Biography of Sterling B. Gleason
CCCman, Leipsic, Delaware & Likely, California & Palisades Park, Englewood, New Jersey
5th Anti-Aircraft Artillery Battalion, USMC
I joined the CCCs in 1937. Times were tough and I needed the work. I was sent to the CCC Camp in Leipsic, Delaware. We were right on the Delaware Bay. Our work there was digging drainage ditches for mosquito control work.
Our company moved to Likely California, a Likely place not to be we used to say. Our work there was to provide better grazing grounds for livestock. We would look for profitable places along the streams, where there was enough water, and form water troughs for the cattle to drink from. I had a blasting certificate and would blast rock where needed for this work. We would also cut down juniper trees for fence posts. With these we would make fences to create grazing fields to control the pasturing of the cattle. Last year I was in Reno, and decided to drive to Likely to see what it was like. I walked into the general store and asked them what had changed in fifty years. The clerk said, "we have new street lights". The place hasn't changed. Altours California which was nearby was also much like it used to be, I recognized some of the old buildings.
I have many photos of Likely, and also photos of movie stars I picked up while in California. I also collected a lot of old Indian arrowheads we found in the area, made from black lava.
After Likely I was sent to a new company in Englewood, New Jersey. We would work on the Palisades Park. We did much work there, including the building of a parking lot for the Dikes Street Ferry. We also built the stone wall you can still see along Route Nine overlooking the Palisades Park.
Unlike Likely, Englewood was in a more lively location. Across the river we could see the World Fair. And we would sometimes go to Ben Martin's Riviera, a famous nightclub nearby.
I left the CCCs after two years, which was as long as you could serve. I went to work for New York Ship in Gloucester, New Jersey. There I worked in Hull Testing, testing the hulls of the new ships they were building. New York Ship was building many new warships for the Navy, including the Battleship South Dakota.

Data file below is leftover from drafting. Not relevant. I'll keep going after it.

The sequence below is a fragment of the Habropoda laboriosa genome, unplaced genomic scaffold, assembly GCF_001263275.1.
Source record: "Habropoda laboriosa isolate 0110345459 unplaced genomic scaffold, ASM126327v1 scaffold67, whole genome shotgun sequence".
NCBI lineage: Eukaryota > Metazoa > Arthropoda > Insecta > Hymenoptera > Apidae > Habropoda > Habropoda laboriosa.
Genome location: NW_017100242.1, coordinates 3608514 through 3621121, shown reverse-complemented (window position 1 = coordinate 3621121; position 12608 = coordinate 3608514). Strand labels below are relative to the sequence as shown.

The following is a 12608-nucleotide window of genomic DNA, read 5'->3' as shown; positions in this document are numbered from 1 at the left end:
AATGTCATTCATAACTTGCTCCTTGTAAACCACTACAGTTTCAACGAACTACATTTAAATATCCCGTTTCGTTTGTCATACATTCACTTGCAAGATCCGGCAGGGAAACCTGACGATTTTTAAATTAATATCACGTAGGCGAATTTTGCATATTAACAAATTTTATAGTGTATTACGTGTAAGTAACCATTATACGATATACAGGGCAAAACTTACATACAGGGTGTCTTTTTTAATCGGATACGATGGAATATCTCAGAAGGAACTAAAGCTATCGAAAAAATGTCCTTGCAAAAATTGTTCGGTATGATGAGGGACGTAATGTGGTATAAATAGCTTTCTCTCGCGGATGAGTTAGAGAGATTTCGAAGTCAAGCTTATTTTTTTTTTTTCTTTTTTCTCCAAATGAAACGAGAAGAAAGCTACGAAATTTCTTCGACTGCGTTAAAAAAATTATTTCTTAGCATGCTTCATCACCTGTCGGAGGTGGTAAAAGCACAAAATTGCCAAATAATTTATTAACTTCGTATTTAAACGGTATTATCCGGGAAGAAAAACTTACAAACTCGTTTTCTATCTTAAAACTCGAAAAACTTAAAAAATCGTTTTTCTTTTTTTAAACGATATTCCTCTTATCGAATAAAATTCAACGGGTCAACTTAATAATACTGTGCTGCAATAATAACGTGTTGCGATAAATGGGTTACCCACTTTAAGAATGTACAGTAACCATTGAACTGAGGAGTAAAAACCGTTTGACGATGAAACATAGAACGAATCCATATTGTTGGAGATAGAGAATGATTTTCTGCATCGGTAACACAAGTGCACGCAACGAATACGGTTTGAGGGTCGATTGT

When the war started I enlisted in the Marine Corps. I served aboard ship for much of the war, going to North African waters in support of our troops there. Then we moved into the Pacific. Going through the Panama Canal we saw the South Dakota which was returning to have battle damage repaired.
We went to the Solomon Islands. I was then transferred to shore duty on Guadalcanal. I joined the 5th Aircraft Artillery Battalion. We had 90 and 155 mm artillery pieces.
We took part in the landing on Vella La Vella, which was further up the Solomon Islands chain. The reason for our landing was to cut off the Japanese troops on Kolombangara, an island just to our South. Once we secured Vella La Vella we would shell the Japs on Kolombangara with our 155 mm guns. They of course would just go underground, we were just cutting the tops off coconut trees. It was just harrassment fire.
The Japanese would harass us in return with a Washing Machine Charlie. This was a single Jap plane that would come over around two o'clock in the morning and drop bombs. It would keep us up at night.
After Vella La Vella we returned to Guadalcanal. We joined units preparing for the invasion of Pelielu.
However at this point I had already had a couple of years overseas duty. As such I was transferred to the States and spent the rest of the War in United States territory.
After the war I worked for Mobil Oil. I worked in the laboratory at the Paulsboro refinery for forty years.
----- Sterling Gleason
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